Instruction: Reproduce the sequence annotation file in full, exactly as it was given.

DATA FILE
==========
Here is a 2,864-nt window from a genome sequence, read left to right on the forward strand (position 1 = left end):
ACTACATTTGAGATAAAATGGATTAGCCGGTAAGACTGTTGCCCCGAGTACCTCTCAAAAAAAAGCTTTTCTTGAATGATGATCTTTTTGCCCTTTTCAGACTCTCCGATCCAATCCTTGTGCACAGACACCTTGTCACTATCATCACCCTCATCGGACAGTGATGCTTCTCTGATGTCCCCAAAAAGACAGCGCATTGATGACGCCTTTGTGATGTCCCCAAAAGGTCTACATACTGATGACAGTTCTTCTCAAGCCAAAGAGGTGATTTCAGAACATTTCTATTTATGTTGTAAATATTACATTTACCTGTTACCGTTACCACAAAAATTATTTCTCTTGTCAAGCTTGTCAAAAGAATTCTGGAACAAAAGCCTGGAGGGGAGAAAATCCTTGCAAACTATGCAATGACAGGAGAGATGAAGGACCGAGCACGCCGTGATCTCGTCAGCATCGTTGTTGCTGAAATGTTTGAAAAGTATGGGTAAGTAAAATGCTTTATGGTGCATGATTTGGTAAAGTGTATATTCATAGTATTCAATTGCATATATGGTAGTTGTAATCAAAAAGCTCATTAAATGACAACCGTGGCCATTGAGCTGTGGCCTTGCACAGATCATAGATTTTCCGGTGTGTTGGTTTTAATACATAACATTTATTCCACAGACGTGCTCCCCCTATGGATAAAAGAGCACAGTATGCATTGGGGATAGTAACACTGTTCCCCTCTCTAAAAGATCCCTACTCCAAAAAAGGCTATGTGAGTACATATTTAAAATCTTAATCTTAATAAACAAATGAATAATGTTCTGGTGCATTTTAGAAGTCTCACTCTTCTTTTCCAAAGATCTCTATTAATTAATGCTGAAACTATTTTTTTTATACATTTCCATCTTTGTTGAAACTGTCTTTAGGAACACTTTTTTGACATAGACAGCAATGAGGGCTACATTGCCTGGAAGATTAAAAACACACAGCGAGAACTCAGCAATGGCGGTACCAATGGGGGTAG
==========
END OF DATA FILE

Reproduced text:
Here is a 2,864-nt window from a genome sequence, read left to right on the forward strand (position 1 = left end):
ACTACATTTGAGATAAAATGGATTAGCCGGTAAGACTGTTGCCCCGAGTACCTCTCAAAAAAAAGCTTTTCTTGAATGATGATCTTTTTGCCCTTTTCAGACTCTCCGATCCAATCCTTGTGCACAGACACCTTGTCACTATCATCACCCTCATCGGACAGTGATGCTTCTCTGATGTCCCCAAAAAGACAGCGCATTGATGACGCCTTTGTGATGTCCCCAAAAGGTCTACATACTGATGACAGTTCTTCTCAAGCCAAAGAGGTGATTTCAGAACATTTCTATTTATGTTGTAAATATTACATTTACCTGTTACCGTTACCACAAAAATTATTTCTCTTGTCAAGCTTGTCAAAAGAATTCTGGAACAAAAGCCTGGAGGGGAGAAAATCCTTGCAAACTATGCAATGACAGGAGAGATGAAGGACCGAGCACGCCGTGATCTCGTCAGCATCGTTGTTGCTGAAATGTTTGAAAAGTATGGGTAAGTAAAATGCTTTATGGTGCATGATTTGGTAAAGTGTATATTCATAGTATTCAATTGCATATATGGTAGTTGTAATCAAAAAGCTCATTAAATGACAACCGTGGCCATTGAGCTGTGGCCTTGCACAGATCATAGATTTTCCGGTGTGTTGGTTTTAATACATAACATTTATTCCACAGACGTGCTCCCCCTATGGATAAAAGAGCACAGTATGCATTGGGGATAGTAACACTGTTCCCCTCTCTAAAAGATCCCTACTCCAAAAAAGGCTATGTGAGTACATATTTAAAATCTTAATCTTAATAAACAAATGAATAATGTTCTGGTGCATTTTAGAAGTCTCACTCTTCTTTTCCAAAGATCTCTATTAATTAATGCTGAAACTATTTTTTTTATACATTTCCATCTTTGTTGAAACTGTCTTTAGGAACACTTTTTTGACATAGACAGCAATGAGGGCTACATTGCCTGGAAGATTAAAAACACACAGCGAGAACTCAGCAATGGCGGTACCAATGGGGGTAG